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Houthis say they seized areas in Saudi Arabia

A Yemeni fighter of the pro-government forces walks with a rifle in the Huthi-held Red Sea port city of Hudaydah on December 15, 2018. (Photo by AFP/Getty Images)
A Yemeni fighter of the pro-government forces walks with a rifle in the Houthi-held Red Sea port city of Hudaydah on December 15, 2018. (Photo by AFP/Getty Images)

Yemen’s Houthi group yesterday announced that it had taken control over a number of sites inside the Saudi territory.

Pro-Houthi SABA reported that the group’s “army forces and popular committees repulsed several attempts by the locals and the Saudi forces to restore the seized sites in Jazan, Najran and Asir region.”

Quoting a military source, the agency said the seizure of Saudi Arabia’s northern province of Najran took place during an offensive by Houthi forces, leaving a number of deaths and injuries in the ranks of the Saudi army.

The group earlier published footage on social media of them shelling Saudi vehicles, as fighting was reported to have been intensified between the two sides lately.

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On Saturday, the Saudi forces said nine of their soldiers were killed in the battles with Houthis along the Yemeni-Saudi border. During the fight, Houthis were reported to have damaged a Saudi military bulldozer and destroyed a vehicle loaded with soldiers near Najran.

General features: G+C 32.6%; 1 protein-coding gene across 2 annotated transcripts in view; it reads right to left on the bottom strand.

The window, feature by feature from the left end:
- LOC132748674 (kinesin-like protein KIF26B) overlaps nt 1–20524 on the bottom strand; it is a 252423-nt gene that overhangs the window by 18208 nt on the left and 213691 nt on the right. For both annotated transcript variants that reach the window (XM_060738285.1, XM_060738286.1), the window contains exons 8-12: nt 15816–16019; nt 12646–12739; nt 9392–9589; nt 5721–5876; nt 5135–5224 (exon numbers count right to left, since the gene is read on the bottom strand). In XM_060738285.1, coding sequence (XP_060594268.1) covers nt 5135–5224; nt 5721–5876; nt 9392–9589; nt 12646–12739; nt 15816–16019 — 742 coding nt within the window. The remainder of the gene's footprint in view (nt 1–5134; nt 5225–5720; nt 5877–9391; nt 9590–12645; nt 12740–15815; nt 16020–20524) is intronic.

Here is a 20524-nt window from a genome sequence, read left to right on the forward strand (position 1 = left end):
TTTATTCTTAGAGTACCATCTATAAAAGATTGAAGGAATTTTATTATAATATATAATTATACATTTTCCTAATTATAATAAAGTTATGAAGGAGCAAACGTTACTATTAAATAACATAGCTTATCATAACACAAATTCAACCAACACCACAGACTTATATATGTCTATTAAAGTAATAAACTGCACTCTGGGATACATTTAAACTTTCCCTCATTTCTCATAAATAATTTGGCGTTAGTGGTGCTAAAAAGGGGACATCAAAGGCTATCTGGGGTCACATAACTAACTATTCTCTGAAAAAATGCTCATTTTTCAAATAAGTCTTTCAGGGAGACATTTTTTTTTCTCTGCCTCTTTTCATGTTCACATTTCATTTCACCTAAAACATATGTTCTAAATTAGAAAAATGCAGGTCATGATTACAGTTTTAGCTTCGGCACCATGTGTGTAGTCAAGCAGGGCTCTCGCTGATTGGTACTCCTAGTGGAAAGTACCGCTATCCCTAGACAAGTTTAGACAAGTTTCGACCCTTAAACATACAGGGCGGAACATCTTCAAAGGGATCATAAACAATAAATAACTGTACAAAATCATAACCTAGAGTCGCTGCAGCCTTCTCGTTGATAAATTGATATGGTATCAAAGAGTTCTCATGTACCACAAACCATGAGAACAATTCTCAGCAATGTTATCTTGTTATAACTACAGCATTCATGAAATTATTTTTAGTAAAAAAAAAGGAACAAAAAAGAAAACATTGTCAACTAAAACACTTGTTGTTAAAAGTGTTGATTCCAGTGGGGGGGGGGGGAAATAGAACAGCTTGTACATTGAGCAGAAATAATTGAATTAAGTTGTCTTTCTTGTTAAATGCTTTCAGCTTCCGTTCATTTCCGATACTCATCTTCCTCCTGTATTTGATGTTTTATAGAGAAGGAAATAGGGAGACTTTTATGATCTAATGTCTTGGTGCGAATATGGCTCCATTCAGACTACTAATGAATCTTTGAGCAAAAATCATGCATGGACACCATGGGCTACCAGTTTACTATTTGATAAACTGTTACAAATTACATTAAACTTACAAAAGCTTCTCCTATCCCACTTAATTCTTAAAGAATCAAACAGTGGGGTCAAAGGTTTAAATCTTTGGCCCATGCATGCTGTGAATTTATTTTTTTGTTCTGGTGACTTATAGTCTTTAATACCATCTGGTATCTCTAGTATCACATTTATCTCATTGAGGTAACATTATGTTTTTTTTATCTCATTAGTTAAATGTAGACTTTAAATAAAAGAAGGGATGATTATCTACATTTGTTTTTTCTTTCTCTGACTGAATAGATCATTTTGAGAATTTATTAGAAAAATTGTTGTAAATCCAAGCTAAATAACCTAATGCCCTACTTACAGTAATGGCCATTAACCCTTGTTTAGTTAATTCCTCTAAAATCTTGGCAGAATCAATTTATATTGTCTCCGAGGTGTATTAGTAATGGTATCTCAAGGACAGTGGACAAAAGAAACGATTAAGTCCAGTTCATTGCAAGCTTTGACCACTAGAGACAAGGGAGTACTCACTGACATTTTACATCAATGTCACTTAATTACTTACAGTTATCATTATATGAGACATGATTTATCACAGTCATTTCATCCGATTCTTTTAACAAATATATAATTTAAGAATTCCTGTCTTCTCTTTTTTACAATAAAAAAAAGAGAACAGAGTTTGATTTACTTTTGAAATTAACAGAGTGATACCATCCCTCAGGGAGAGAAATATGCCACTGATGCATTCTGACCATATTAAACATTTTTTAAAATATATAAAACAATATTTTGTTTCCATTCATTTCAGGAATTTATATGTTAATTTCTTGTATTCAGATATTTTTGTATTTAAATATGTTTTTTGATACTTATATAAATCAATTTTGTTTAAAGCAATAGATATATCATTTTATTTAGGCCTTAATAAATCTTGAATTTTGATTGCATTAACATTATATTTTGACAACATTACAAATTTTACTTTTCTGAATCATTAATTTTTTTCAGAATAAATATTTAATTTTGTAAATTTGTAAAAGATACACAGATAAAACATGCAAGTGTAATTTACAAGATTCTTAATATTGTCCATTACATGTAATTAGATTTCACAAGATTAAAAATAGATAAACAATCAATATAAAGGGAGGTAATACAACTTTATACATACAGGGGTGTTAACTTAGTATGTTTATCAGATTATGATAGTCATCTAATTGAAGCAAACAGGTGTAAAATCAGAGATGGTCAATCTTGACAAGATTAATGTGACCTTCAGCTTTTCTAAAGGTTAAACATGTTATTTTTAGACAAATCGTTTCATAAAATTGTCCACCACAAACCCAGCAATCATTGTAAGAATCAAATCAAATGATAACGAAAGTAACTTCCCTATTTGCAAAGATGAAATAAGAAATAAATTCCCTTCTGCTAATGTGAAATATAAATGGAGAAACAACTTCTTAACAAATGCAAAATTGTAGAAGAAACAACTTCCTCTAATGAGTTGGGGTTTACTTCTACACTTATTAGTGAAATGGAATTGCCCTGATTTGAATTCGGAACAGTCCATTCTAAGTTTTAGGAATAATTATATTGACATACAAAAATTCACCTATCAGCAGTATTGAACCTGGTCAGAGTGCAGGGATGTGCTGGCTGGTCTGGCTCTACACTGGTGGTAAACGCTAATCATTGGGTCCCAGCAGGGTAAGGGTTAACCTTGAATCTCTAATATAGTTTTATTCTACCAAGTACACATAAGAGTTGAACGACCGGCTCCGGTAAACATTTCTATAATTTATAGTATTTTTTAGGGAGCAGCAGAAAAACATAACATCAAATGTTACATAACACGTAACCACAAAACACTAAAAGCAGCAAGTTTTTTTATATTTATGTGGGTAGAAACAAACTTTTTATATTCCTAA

The kingdom’s southern border has been witnessing violent confrontations between the Saudi and Houthis forces, but the fight was recently intensified, leaving tens dead from both sides.

Houthis have said that the latest attacks came in response to a recent escalation carried out by the Saudi-led coalition against a number of the group-controlled sites.

Saudi Arabia intervened in Yemen in March 2015 following a request from internationally recognised President Abd Rabbuh Mansur Hadi who needed help to neutralise threats posed by the Houthis who had taken control of the country’s capital, Sana’a. Three years on, Yemen has witnessed 10,000 deaths according to the United Nations and civilians remain trapped in the middle of the crossfire, with dwindling supplies of basic amenities, and lack of access to sufficient water, sanitation and food.

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International OrganisationsMiddle EastNewsSaudi ArabiaUNYemen
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